Homeowners Try New Tactic to Hold Off Foreclosure

February 19, 2009 12:32 PM
by Lindsey Chapman
A nationwide “produce the note” trend is helping some homeowners avoid foreclosure, or at least delay proceedings long enough to potentially find a solution to their problem.

“Produce the Note”

As they attempt to fight foreclosure proceedings against them, many homeowners have spotlighted an issue central to the housing problems that have plagued the country, according to the Associated Press.

Mortgages have been sold and resold during the “real estate frenzy of the past decade,” and in several instances, the original note the homeowner signed has been lost, stored somewhere or destroyed.

If homeowners facing foreclosure can get a judge to require the production of this “hard-to-find or nonexistent” information, they may be successful in delaying proceedings long enough to convince a lender to renegotiate their mortgage.

“We knew early on that the only relief that would ever come to people would be to the people who were in their houses,” Chris Hoyer, a lawyer who helped promote what’s known as the “produce the note” strategy, said. “Nobody was going to fashion any relief for people who have already lost their houses. So your only hope was to hang on any way you could.”

A spokesman for the American Securitization Forum says the idea is “merely a stalling tactic,” according to KDVR-TV. Many loans are documented electronically, which is generally satisfactory for judges.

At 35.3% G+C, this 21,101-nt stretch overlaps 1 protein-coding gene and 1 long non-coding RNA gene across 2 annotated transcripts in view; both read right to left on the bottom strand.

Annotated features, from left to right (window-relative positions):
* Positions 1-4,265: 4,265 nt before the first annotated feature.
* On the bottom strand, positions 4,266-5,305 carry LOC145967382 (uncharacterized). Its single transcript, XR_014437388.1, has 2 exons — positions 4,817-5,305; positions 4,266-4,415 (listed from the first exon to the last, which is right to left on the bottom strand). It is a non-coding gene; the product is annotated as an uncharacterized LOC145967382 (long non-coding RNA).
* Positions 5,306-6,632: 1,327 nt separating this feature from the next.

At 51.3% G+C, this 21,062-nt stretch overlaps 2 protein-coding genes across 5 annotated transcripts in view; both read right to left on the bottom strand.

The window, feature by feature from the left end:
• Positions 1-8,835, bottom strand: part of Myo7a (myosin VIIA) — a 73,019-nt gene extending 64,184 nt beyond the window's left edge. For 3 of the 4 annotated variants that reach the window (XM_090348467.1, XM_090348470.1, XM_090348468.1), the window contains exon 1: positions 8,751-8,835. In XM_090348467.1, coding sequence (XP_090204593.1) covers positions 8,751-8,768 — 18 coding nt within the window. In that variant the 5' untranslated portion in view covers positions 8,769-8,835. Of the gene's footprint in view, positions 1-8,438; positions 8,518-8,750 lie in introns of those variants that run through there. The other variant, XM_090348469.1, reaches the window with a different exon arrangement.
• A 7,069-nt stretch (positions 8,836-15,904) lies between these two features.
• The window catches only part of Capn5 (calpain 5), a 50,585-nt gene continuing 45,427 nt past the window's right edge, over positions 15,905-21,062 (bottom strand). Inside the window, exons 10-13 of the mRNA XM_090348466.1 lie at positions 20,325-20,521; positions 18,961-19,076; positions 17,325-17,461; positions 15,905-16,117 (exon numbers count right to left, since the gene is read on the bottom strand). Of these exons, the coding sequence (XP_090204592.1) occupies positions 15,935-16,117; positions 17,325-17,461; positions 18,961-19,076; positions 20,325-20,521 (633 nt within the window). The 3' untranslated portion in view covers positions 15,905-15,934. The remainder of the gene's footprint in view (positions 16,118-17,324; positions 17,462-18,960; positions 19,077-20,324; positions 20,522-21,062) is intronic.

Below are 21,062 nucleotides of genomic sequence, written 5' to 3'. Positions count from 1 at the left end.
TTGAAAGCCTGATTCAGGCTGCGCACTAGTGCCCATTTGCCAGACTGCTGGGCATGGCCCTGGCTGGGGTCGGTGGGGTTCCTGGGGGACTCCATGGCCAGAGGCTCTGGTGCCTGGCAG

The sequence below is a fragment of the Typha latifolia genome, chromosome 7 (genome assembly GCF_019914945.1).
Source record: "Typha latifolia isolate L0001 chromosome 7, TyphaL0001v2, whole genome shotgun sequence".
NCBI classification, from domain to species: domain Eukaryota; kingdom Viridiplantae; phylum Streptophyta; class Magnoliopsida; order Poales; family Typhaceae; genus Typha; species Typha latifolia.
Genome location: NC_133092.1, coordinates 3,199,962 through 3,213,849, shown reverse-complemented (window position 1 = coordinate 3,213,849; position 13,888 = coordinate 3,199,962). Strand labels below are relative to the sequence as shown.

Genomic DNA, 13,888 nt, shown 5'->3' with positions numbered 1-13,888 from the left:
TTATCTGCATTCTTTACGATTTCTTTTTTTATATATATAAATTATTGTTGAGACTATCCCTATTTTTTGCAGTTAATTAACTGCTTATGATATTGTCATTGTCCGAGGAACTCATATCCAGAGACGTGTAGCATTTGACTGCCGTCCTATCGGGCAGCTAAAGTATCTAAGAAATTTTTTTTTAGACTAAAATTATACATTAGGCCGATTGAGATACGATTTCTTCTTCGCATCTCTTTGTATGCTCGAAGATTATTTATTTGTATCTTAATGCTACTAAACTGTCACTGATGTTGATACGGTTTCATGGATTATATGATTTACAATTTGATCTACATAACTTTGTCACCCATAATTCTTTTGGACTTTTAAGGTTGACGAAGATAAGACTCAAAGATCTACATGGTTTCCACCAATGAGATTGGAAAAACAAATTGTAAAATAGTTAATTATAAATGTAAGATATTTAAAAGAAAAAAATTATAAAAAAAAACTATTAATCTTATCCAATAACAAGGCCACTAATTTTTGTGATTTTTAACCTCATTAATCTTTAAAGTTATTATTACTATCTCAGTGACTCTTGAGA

Homeowner Kathy Lovelace was about to lose her home when she decided to ask her lender to produce the note to her home. The bank reported that her original paperwork had been either lost or destroyed and “just like that, the foreclosure proceedings came to a standstill,” the AP explained.

“I’m going to hang on for dear life until they can prove to me it belongs to them,” Lovelace told AP.

Congresswoman Marcy Kaptur of Ohio also has advice for homeowners in danger of foreclosure. “So I say to the American people, you be squatters in your own homes. Don’t you leave,” columnist Amy Goodman quoted her as saying.

“[P]ossession is nine-tenths of the law,” Kaptur told Goodman. “Therefore, stay in your property. Get proper legal representation … [if] Wall Street cannot produce the deed nor the mortgage audit trail … you should stay in your home. It is your castle. It’s more than a piece of property.”

Related Topic: President Obama’s help for homeowners

President Obama recently revealed a $75 billion plan to help homeowners struggling with expensive mortgages, according to the Chicago Sun-Times. His plan also doubles a federal guarantee for “mortgage giants” Fannie Mae and Freddie Mac, to increase mortgage availability and ease the refinancing process. The Sun-Times cited an estimate that 27 percent of the 52 million homeowners in the United States owe more on their property than it’s worth.

Reference: Consumer Warning Network


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